Yes, it is possible to pay $0 per month for your student loans. As? Sign up for an income-tested repayment plan if you are struggling to make federal student loan payments. The four main income-contingent repayment plans are Income-Contingent Repayment (IBR), Pay As You Earn (PAYE), Revised Pay As You Earn (REPAYE), and Income-Contingent Repayment (ICR). You can enroll through your student loan administrator. Your monthly student loan payment is based on your discretionary income and family size. As this may have changed during the Covid-19 pandemic, now is a good time to update this information to determine your new monthly student loan payment. You can also get student loan forgiveness on your federal student loans through income-tested repayment.

(Will student loan payments be postponed to 2023?)

4. Consider deferring student loans

The Debt Collective wants student loan borrowers to know that student loan deferral is an option to pay $0 a month on your federal student loans. If student loan payments resume after May 1, the US Department of Education wants to ensure that student loan borrowers can smoothly transition to student loan payments. This is especially important for financially vulnerable borrowers, who could be more likely to face a student loan arrears or default. For this reason, the Department of Education is considering advising student loan service providers not to report late payments to credit bureaus for three months after student loan payments resumed. The Debt Collective encourages student loan borrowers to consider student loan forbearance for three months (e.g., through August 2022) to defer student loan payments. Importantly, the downside to forbearance is that interest will accrue on your federal student loans during this period. If you can’t afford your student loan payments, you’re usually better off considering an income-based repayment plan instead.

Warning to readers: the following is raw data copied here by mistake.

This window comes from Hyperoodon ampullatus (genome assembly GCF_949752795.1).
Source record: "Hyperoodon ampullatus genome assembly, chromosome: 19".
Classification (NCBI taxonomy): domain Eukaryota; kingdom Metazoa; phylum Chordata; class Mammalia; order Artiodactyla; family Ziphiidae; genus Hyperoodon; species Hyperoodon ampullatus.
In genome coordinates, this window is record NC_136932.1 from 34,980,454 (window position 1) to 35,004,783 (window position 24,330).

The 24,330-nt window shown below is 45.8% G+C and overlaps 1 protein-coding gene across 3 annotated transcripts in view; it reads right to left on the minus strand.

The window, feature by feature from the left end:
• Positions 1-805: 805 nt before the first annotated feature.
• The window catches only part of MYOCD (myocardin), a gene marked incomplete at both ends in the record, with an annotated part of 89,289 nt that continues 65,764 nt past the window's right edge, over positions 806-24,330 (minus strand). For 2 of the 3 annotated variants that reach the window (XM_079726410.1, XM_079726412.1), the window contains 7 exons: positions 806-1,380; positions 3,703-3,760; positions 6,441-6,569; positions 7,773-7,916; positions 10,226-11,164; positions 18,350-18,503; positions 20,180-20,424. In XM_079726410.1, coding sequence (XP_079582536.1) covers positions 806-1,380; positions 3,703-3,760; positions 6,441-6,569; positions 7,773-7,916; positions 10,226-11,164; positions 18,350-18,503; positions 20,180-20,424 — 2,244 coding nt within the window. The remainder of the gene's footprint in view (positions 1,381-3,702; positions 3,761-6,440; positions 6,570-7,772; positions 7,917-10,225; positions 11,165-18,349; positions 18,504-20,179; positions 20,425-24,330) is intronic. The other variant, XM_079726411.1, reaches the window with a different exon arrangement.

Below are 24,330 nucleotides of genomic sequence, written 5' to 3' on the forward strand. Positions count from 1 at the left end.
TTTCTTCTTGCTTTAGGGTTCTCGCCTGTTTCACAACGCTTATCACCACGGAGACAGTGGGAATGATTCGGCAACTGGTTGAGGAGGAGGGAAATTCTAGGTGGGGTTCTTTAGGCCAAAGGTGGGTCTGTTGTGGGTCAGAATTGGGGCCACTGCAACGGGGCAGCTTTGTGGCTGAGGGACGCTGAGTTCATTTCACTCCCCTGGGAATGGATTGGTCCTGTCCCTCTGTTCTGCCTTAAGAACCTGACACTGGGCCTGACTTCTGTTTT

(Where Biden Stands on Student Loan Ease)

5. Stay in school

While staying in school can lead to more student loan debt, staying in school also comes with student loan deferral. While studying, you don’t have to make student loan payments. The same goes for your federal student loans for six months after graduation. However, all unsubsidized federal student loans will accrue interest on your student loans.

(Student loan cancellations for borrowers reduced to $25,000).

Student loan: What you should know

It is possible that one or more of these options may be appropriate for your unique situation to receive $0 monthly student loan payments. Conversely, it’s possible that none of these options will work. If this is the case, contact your student loan officer to determine the best options available. If you can’t get $0 monthly student loan payments on federal student loans, you may still be able to reduce your monthly payments. It’s important to realize that simply not paying your student loans is a bad strategy. If you have financial problems, contact your student loan administrator in advance. Likewise, not paying your student loans out of protest or because you think student loans are unfair will only hurt your credit score.

With the student loan exemption ending, make sure you evaluate your best options. Here are some popular ways borrowers can pay off their student loans: